Author: Gerhard Schweppenhauser
Edition: First Publisher Duke University Press
Price: £60.00 and £15.99
ISBN 9780822344544 and 4711
Theodor W. Adorno (1903-69) must count as one of the great thinkers of the last century. His work in philosophy, cultural theory, musicology and social theory represents a highly individual attempt to reinterpret Karl Marx's thought in the context of 20th-century capitalist society. Adorno was no straightforward Marxist, but rather blended the ideas of other great thinkers of the German tradition (Kant, Hegel, Schopenhauer, Nietzsche) with the sociology of figures such as Max Weber and the psychoanalytic approach of Freud to make his own distinctive philosophy.
But it is fair to say that appreciating the brilliance and fecundity of Adorno's thought remains a difficult challenge. Adorno often writes in a manner best characterised by his own definition of a good essay, which he says develops its line of thought "methodically unmethodically". He says good writing refuses to chase down fixed conditions of knowledge and spurns universal conclusions, even as the universal may be kept productively at play within it.
For Adorno, what matters is not the production of defined truths but the pursuit of problems by way of an approach that refuses complacent belief in a world of well-defined concepts. Not all of Adorno is forbidding territory (as his 1951 book Minima Moralia often reveals), but given the difficulties that are bound to be experienced, any reader new to him is likely to be eternally grateful for the existence of Gerard Schweppenhauser's introductory volume.
After skilfully situating Adorno's thought in the context of his American exile during the Second World War, where he came face to face with unrestrained capitalism but also a humanity that impressed him, Schweppenhauser offers an overview of Adorno's thought.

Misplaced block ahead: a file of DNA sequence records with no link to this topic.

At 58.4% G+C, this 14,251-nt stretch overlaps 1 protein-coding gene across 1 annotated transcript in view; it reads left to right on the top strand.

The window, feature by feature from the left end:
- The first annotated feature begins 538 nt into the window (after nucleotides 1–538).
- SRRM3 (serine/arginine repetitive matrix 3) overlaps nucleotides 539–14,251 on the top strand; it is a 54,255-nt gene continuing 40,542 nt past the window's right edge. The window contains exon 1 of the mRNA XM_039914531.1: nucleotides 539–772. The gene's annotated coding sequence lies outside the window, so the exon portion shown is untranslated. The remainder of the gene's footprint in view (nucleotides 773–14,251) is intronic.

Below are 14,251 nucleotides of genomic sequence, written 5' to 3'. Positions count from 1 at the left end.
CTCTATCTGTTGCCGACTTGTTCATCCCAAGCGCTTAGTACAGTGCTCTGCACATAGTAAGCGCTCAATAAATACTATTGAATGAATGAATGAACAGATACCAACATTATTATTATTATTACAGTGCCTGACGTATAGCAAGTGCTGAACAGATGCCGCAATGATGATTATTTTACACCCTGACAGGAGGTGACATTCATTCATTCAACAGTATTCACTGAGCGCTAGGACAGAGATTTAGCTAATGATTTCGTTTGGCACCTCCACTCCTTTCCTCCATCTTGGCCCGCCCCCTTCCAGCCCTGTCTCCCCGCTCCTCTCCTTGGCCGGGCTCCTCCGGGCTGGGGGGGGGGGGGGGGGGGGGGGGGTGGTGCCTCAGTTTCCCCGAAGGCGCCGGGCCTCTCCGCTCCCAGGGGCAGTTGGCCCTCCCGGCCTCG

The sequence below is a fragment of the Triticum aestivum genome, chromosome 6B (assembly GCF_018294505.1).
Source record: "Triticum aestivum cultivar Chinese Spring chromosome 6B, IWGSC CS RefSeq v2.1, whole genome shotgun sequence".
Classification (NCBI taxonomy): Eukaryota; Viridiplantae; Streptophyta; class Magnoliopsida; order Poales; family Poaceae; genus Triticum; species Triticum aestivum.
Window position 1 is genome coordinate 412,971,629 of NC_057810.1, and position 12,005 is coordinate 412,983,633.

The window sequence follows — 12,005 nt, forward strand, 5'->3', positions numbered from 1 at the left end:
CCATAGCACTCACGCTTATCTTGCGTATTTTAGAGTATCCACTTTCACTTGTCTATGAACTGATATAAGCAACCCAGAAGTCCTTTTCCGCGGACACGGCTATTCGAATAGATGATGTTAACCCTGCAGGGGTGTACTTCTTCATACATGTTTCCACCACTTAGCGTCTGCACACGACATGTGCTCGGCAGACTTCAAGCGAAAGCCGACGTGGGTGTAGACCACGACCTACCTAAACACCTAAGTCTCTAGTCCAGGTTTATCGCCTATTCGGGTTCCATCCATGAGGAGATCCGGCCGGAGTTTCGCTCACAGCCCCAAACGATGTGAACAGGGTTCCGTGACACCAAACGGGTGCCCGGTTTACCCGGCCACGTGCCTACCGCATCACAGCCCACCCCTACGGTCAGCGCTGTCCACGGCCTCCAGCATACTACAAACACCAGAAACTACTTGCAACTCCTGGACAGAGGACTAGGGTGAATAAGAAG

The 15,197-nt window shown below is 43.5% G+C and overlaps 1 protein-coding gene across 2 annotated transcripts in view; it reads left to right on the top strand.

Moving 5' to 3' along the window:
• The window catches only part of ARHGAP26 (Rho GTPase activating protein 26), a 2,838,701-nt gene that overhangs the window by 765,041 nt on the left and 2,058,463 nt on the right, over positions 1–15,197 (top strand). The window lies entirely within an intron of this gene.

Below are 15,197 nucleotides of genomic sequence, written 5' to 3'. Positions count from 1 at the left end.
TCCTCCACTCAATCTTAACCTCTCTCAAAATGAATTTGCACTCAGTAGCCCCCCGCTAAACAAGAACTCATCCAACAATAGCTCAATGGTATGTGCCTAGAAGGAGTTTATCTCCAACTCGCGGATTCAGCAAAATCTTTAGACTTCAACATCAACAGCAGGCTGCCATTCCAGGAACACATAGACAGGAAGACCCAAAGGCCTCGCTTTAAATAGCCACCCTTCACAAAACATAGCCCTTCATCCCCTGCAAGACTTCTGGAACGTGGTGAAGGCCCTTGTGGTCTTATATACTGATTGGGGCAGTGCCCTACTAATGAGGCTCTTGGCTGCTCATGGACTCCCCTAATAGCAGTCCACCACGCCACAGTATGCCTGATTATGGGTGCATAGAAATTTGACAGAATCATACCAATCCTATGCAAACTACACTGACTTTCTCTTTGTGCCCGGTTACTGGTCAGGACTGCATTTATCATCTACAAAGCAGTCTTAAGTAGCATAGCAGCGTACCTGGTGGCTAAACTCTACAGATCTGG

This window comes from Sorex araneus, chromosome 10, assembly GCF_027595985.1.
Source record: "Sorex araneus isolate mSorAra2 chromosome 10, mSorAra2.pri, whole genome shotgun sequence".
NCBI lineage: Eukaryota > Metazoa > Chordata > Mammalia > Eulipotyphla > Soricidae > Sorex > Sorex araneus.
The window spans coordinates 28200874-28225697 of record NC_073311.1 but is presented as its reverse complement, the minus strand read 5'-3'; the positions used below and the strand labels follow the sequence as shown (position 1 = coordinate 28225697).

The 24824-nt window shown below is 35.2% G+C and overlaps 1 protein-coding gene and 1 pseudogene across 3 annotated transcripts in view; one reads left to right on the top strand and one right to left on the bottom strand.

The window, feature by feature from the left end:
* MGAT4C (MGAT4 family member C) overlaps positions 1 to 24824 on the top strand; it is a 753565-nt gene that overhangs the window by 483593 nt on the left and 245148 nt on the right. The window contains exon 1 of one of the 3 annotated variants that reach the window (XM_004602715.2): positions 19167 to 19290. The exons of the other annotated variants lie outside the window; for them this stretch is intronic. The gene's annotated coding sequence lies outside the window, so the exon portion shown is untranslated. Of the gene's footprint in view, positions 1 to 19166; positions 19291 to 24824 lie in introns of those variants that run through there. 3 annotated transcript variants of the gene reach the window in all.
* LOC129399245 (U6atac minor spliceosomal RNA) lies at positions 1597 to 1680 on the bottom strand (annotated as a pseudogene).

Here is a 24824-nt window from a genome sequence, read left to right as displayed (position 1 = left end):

We are taken on a journey through the model of "critical theory" that Adorno developed in conjunction with fellow Frankfurt School thinker Max Horkheimer (1895-1973), their critique of Enlightenment rationality formulated together in Dialectic of Enlightenment (1944), Adorno's attack on "identity thinking" and his critique of epistemology.
The later portions of the book deal in a helpful manner with Adorno's conception of the totally administered society, his aesthetic theory, and his account of the commodification of modern life exemplified by the "culture industry".
Schweppenhauser's text is never less than eminently readable and often deeply insightful and it serves to remind us how, in an age dominated by consumerism, this great thinker's ideas remain deeply relevant.
Who is it for? Students of European philosophy at every level.
Presentation: Well written, concise, clearly structured.
Would you recommend it? Yes, for anyone with an interest in Adorno and European philosophy.
Nietzsche: Writings from the Early Notebooks
Editors: Raymond Geuss and Alexander Nehamas
Publisher: Cambridge University Press
Price: £45.00 and £14.99
ISBN 9780521855846 and 1671804
Author: Ludwig Wittgenstein
Editors; P.M.S. Hacker and Joachim Schulte
Edition: Fourth revised